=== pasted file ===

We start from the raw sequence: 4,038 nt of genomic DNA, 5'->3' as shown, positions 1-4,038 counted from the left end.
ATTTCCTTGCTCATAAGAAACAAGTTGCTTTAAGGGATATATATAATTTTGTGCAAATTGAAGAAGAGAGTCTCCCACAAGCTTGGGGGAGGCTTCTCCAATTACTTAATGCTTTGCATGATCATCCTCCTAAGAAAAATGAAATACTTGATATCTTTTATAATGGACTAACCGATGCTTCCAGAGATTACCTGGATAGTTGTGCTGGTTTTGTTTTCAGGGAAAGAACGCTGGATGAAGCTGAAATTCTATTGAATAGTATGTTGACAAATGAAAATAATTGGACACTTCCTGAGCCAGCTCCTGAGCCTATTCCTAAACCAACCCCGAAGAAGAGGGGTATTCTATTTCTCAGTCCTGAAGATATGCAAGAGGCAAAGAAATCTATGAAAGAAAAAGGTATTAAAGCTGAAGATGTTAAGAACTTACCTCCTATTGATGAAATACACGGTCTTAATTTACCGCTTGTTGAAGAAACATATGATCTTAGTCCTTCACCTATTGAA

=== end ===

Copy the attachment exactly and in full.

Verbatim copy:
We start from the raw sequence: 4,038 nt of genomic DNA, 5'->3' as shown, positions 1-4,038 counted from the left end.
ATTTCCTTGCTCATAAGAAACAAGTTGCTTTAAGGGATATATATAATTTTGTGCAAATTGAAGAAGAGAGTCTCCCACAAGCTTGGGGGAGGCTTCTCCAATTACTTAATGCTTTGCATGATCATCCTCCTAAGAAAAATGAAATACTTGATATCTTTTATAATGGACTAACCGATGCTTCCAGAGATTACCTGGATAGTTGTGCTGGTTTTGTTTTCAGGGAAAGAACGCTGGATGAAGCTGAAATTCTATTGAATAGTATGTTGACAAATGAAAATAATTGGACACTTCCTGAGCCAGCTCCTGAGCCTATTCCTAAACCAACCCCGAAGAAGAGGGGTATTCTATTTCTCAGTCCTGAAGATATGCAAGAGGCAAAGAAATCTATGAAAGAAAAAGGTATTAAAGCTGAAGATGTTAAGAACTTACCTCCTATTGATGAAATACACGGTCTTAATTTACCGCTTGTTGAAGAAACATATGATCTTAGTCCTTCACCTATTGAA